Suicide contagion and teens

Column By Melissa Martin

Suicide is the second leading cause of death for young people ages 15 to 34, according to the National Institute of Mental Health.

A 2017 study (JAMA Internal Medicine) found that the Netflix original series 13 Reasons Why – which chronicled a fictional teen’s suicide – was associated with an increase in suicide-related internet searches. Some viewers proclaim the series glamorizes suicide, while others say it provides suicide awareness.

“The graphic scene of Hannah’s suicide has inspired passionate debate. Some say it triggers and traumatizes vulnerable youth, while others say its brutality can steer people away from suicide,” writes Stacey Freedenthal, Ph.D., LCSW.

Suicide clusters or copycat suicides are referred to as suicide contagion. However, a debate continues to ensue on whether suicide contagion is a causal factor or not.

What is Suicide Contagion?

“Suicide contagion is the exposure to suicide or suicidal behaviors within one’s family, one’s peer group, or through media reports of suicide and can result in an increase in suicide and suicidal behaviors. Direct and indirect exposure to suicidal behavior has been shown to precede an increase in suicidal behavior in persons at risk for suicide, especially in adolescents and young adults,” according to the U.S. Department of Health & Human Services.

According to a 2018 article in Ohio newspaper, The Canton Repository, community leaders asked parents to talk to their children about suicide following the deaths of five current and one former student in a small Stark County school district. The Perry Local School District categorized all six deaths as suicides. The adolescents who died by suicide were 14 to 18 years old and included four high schoolers, a middle schooler and a high school graduate who lived in another town.

Is suicide contagious? Many mental health professionals say no—that youth die by suicide due to being at risk because of mental illness. Suicide is not the result of a single factor or event, but rather results from a complex interaction of many factors and involves a history of psychosocial problems, conveys a 1993 article in the journal Suicide Life Threatening Behaviors.

“While some mental health experts dismiss the idea of what is known as “suicide clusters,” some researches believe that multiple suicides that fall within a short time frame and within the same geographical area point to what is described as a suicide contagion effect,” according to a 2018 article at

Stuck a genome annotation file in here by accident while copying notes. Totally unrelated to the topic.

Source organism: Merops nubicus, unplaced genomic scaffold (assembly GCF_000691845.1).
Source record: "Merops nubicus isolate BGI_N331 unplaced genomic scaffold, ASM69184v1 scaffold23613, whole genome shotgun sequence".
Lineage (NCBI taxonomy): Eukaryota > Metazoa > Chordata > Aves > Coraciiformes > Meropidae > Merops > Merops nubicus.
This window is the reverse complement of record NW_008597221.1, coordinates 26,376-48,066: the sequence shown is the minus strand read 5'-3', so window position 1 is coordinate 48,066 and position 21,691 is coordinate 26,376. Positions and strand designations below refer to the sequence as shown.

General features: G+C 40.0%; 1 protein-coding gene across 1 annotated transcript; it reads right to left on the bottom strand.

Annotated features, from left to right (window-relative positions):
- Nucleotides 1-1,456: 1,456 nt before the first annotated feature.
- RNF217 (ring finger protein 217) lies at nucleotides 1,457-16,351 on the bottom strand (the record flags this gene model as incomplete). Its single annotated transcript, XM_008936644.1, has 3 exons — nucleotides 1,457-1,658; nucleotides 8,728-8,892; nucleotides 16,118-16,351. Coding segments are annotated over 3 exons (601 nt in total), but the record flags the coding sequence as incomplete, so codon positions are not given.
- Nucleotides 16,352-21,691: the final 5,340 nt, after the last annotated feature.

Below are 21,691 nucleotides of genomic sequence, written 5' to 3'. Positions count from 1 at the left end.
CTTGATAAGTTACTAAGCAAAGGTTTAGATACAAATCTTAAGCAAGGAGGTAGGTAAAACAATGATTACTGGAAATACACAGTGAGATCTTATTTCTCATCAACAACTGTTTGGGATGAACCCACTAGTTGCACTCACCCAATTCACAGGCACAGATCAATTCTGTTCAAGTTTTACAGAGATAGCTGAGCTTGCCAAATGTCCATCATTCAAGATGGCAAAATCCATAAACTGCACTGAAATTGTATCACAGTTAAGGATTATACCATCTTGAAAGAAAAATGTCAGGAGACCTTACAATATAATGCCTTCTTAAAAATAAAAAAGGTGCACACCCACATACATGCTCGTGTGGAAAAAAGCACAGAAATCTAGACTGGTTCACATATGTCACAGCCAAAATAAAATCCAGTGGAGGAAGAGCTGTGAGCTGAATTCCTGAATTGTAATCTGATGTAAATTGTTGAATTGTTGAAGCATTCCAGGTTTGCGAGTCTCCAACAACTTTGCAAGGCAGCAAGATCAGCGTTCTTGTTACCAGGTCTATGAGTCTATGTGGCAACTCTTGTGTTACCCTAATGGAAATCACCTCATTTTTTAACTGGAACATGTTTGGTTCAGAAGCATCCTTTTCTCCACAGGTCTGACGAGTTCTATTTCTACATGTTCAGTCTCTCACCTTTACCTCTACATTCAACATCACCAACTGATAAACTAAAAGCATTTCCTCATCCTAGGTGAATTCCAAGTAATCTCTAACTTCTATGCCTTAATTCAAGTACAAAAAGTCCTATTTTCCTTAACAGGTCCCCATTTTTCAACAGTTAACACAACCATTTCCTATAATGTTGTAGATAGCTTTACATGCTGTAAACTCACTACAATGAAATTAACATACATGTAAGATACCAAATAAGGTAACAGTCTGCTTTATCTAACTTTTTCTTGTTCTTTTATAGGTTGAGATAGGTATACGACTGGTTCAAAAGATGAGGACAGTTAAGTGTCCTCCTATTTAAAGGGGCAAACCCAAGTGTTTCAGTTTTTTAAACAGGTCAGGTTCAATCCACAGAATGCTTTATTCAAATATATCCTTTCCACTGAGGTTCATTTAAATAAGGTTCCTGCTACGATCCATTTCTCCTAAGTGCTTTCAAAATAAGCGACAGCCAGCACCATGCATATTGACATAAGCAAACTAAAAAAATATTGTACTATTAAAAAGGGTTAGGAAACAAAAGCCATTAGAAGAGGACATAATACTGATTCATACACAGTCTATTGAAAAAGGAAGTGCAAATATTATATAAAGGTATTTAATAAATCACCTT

How to Help with 5 Steps

Ask: “Are you thinking about killing yourself?” It’s not an easy question but studies show that asking an at-risk individual if they are suicidal does not increase suicides or suicidal thoughts.

Keep them safe: Reducing a suicidal person’s access to highly lethal items or places is an important part of suicide prevention. While this is not always easy, asking if the at-risk person has a plan and removing or disabling the lethal means can make a difference.

Be there: Listen carefully and learn what the individual is thinking and feeling. Findings suggest acknowledging and talking about suicide may, in fact, reduce suicide.

Help them connect: Save the National Suicide Prevention Lifeline’s number in your phone so it’s there when you need it: 1-800-273-TALK (8255). You can also help make a connection with a trusted individual like a family member, friend, spiritual advisor, or mental health professional.

Stay Connected: Staying in touch after a crisis or after being discharged from care can make a difference. Studies have shown the number of suicide deaths goes down when someone follows up with the at-risk person.


Call the toll-free National Suicide Prevention Lifeline at 1-800-273-TALK (8255), 24 hours a day, 7 days a week. The service is available to everyone. The deaf and hard of hearing can contact the Lifeline via TTY at 1-800-799-4889.

Community groups and organizations like schools, after-school programs, health care providers, workplaces, and places of worship, can all work to carry out prevention activities that reflect local needs and resources.

September is the annual month for the awareness and prevention of suicide. And I have penned several columns to educate the public. Please note that I will continue to write future articles about suicide because knowledge is power and life-saving information is vital.

Melissa Martin, Ph.D., is an author, columnist, educator, and therapist. She lives in Ohio. Contact her at